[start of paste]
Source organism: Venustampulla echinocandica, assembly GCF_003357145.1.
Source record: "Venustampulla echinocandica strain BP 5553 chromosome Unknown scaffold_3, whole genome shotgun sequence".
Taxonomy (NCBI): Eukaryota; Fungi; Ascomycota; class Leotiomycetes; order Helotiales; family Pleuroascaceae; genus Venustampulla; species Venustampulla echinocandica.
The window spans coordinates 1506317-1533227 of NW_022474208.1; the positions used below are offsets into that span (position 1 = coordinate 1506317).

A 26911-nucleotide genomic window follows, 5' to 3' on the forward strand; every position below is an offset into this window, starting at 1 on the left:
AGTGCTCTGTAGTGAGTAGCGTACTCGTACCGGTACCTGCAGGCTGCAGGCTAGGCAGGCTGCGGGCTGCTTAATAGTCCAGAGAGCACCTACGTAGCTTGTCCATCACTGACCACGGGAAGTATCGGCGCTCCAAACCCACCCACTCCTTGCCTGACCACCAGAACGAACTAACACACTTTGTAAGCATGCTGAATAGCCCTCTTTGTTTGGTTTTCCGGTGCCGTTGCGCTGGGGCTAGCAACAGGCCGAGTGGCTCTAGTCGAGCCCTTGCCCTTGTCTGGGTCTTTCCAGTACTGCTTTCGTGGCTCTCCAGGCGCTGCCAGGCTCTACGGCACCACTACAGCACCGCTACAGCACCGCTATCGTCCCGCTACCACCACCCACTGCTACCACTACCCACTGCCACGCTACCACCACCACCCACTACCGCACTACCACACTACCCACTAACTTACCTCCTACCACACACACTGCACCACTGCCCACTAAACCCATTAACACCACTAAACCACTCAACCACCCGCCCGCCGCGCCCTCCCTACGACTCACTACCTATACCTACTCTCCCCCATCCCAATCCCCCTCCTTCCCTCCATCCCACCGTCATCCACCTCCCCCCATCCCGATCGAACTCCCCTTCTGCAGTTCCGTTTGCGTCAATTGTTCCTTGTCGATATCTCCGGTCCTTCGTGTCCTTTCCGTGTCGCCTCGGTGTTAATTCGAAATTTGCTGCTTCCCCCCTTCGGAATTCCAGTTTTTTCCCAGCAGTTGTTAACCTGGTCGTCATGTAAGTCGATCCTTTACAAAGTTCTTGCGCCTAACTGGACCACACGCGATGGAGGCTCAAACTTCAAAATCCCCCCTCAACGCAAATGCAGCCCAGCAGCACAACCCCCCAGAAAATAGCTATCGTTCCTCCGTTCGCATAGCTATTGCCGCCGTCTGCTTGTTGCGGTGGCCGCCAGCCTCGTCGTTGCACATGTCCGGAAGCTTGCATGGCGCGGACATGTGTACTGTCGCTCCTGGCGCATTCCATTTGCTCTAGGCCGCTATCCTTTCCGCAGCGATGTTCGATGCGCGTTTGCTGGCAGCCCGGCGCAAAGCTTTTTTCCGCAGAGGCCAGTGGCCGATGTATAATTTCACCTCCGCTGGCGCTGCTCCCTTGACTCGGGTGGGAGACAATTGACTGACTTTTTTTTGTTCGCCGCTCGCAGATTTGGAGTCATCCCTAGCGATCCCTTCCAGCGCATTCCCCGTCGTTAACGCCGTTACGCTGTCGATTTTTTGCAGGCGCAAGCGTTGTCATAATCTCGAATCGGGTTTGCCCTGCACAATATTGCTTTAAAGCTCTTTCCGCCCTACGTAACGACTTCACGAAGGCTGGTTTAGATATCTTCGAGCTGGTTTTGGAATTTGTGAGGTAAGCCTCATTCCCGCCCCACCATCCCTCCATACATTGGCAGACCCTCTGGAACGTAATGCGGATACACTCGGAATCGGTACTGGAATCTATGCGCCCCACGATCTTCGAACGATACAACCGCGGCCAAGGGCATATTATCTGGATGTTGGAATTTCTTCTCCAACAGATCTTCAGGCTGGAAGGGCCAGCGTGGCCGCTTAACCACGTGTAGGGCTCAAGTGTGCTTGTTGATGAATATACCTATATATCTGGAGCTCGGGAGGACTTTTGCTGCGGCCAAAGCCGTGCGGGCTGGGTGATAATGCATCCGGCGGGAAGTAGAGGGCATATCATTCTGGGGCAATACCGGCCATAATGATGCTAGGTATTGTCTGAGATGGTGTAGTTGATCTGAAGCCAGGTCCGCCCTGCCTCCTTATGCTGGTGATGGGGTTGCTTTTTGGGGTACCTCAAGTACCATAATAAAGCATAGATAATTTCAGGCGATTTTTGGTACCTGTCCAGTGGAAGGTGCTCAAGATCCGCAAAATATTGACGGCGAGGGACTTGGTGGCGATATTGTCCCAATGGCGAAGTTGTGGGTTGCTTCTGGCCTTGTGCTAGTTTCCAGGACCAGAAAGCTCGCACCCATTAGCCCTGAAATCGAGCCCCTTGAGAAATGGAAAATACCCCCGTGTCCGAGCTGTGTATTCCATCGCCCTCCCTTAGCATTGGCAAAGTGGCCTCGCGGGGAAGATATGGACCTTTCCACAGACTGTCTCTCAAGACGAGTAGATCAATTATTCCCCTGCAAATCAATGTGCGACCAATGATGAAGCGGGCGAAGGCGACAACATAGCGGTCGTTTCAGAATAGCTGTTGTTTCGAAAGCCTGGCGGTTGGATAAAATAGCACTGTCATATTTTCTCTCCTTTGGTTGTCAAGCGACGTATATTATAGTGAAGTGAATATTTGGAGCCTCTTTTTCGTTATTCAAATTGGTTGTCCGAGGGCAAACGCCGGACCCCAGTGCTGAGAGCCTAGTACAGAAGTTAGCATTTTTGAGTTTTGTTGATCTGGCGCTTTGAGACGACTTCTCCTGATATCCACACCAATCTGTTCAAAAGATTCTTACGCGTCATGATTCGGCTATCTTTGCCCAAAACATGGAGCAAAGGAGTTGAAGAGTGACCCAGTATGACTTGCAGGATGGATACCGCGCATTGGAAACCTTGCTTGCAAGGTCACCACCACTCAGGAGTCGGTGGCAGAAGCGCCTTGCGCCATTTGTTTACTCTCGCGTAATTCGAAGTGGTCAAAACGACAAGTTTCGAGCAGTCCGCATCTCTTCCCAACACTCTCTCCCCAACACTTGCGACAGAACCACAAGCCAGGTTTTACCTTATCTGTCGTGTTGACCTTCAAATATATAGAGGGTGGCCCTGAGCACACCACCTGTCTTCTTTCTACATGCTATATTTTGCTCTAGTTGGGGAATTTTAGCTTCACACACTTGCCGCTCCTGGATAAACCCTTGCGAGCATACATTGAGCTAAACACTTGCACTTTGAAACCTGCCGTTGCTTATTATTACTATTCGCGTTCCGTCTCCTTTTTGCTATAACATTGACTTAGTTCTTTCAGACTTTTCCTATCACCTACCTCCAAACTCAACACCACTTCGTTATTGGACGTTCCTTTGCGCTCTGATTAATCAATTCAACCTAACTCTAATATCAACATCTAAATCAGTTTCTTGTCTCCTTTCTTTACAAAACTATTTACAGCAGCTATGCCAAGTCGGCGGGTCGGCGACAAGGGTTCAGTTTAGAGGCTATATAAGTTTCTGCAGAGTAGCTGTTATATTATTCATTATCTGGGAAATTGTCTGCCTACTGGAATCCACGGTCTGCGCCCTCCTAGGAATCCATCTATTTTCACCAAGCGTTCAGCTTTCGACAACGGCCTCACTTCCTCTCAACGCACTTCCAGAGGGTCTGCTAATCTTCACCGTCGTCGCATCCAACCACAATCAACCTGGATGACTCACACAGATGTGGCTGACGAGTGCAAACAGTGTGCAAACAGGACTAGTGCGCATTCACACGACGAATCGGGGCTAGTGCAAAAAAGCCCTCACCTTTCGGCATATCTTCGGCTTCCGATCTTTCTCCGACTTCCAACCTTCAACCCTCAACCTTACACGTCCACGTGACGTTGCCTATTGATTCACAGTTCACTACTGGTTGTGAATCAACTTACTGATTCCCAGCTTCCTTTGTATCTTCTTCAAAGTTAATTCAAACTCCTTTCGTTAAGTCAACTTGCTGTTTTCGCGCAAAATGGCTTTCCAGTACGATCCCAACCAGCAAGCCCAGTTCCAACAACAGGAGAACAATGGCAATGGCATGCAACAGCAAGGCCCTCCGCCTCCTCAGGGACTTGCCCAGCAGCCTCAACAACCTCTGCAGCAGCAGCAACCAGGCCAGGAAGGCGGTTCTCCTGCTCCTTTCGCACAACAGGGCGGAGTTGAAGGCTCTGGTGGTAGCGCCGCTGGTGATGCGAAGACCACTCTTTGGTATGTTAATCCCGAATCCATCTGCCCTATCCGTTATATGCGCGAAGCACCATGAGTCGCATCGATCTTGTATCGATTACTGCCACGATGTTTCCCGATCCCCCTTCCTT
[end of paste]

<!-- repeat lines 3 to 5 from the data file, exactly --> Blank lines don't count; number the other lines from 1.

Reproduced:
Taxonomy (NCBI): Eukaryota; Fungi; Ascomycota; class Leotiomycetes; order Helotiales; family Pleuroascaceae; genus Venustampulla; species Venustampulla echinocandica.
The window spans coordinates 1506317-1533227 of NW_022474208.1; the positions used below are offsets into that span (position 1 = coordinate 1506317).

A 26911-nucleotide genomic window follows, 5' to 3' on the forward strand; every position below is an offset into this window, starting at 1 on the left: